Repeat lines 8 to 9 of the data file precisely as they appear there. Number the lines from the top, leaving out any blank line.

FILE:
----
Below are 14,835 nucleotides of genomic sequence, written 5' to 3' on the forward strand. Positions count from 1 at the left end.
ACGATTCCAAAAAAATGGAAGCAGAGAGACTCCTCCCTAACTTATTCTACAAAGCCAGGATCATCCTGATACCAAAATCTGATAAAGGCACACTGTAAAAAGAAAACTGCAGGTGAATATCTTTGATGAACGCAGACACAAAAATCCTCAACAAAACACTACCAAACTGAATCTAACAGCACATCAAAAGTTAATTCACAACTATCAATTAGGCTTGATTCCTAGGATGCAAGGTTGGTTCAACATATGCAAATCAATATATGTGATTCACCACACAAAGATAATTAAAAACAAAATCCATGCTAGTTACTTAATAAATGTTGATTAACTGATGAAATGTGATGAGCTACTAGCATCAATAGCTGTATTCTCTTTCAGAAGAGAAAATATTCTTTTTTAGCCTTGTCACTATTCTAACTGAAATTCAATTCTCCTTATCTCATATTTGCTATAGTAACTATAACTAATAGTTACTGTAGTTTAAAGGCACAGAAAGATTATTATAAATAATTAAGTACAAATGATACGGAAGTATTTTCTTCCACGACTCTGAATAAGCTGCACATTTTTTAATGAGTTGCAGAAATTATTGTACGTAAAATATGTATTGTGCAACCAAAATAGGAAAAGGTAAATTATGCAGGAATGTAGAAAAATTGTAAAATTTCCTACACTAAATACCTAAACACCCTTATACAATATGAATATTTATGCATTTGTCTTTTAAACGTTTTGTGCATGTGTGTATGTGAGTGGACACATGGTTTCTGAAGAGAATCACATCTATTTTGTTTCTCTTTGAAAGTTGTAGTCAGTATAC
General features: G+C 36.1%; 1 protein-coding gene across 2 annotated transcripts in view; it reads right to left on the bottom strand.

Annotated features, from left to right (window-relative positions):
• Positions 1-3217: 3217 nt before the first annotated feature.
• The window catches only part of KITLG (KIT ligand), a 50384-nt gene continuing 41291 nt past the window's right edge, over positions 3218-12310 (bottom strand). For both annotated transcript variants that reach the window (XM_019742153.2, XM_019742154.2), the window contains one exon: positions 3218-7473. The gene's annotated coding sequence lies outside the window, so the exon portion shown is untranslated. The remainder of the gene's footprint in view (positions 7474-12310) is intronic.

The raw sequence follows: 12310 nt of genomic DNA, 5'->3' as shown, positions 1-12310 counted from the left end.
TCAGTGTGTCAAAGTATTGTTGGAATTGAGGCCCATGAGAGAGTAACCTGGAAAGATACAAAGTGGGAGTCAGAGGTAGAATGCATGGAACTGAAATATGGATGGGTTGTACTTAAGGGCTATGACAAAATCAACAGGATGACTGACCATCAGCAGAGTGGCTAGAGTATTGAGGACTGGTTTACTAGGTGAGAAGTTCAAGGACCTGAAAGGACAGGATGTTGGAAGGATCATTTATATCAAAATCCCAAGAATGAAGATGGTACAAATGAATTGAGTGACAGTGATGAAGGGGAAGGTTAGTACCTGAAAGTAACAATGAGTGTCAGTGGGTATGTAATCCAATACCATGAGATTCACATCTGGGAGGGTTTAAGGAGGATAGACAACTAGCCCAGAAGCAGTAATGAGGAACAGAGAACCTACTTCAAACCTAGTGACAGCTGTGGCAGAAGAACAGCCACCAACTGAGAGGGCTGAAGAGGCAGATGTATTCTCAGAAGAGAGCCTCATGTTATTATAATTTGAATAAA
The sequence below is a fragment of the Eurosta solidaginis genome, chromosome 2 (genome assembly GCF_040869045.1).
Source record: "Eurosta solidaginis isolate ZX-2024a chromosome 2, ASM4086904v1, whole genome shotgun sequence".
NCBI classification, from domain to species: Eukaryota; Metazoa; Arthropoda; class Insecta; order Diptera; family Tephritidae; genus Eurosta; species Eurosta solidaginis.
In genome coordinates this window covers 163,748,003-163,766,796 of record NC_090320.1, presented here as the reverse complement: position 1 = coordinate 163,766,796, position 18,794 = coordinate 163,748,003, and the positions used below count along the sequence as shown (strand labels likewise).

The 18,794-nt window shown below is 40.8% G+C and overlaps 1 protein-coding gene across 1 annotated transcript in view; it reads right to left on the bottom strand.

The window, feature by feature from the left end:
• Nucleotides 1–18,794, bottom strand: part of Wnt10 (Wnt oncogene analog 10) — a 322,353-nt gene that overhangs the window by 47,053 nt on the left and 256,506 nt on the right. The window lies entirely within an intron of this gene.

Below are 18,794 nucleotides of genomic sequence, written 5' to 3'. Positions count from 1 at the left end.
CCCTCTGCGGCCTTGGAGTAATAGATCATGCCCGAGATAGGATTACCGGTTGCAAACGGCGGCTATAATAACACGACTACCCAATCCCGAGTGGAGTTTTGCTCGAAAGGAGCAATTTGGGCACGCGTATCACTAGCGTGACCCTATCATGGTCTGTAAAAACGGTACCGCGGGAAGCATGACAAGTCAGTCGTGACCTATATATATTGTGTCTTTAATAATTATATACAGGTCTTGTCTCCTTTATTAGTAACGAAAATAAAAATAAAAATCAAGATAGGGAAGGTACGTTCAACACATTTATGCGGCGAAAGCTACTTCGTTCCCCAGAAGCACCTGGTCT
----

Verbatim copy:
TCAGTGTGTCAAAGTATTGTTGGAATTGAGGCCCATGAGAGAGTAACCTGGAAAGATACAAAGTGGGAGTCAGAGGTAGAATGCATGGAACTGAAATATGGATGGGTTGTACTTAAGGGCTATGACAAAATCAACAGGATGACTGACCATCAGCAGAGTGGCTAGAGTATTGAGGACTGGTTTACTAGGTGAGAAGTTCAAGGACCTGAAAGGACAGGATGTTGGAAGGATCATTTATATCAAAATCCCAAGAATGAAGATGGTACAAATGAATTGAGTGACAGTGATGAAGGGGAAGGTTAGTACCTGAAAGTAACAATGAGTGTCAGTGGGTATGTAATCCAATACCATGAGATTCACATCTGGGAGGGTTTAAGGAGGATAGACAACTAGCCCAGAAGCAGTAATGAGGAACAGAGAACCTACTTCAAACCTAGTGACAGCTGTGGCAGAAGAACAGCCACCAACTGAGAGGGCTGAAGAGGCAGATGTATTCTCAGAAGAGAGCCTCATGTTATTATAATTTGAATAAA
The sequence below is a fragment of the Eurosta solidaginis genome, chromosome 2 (genome assembly GCF_040869045.1).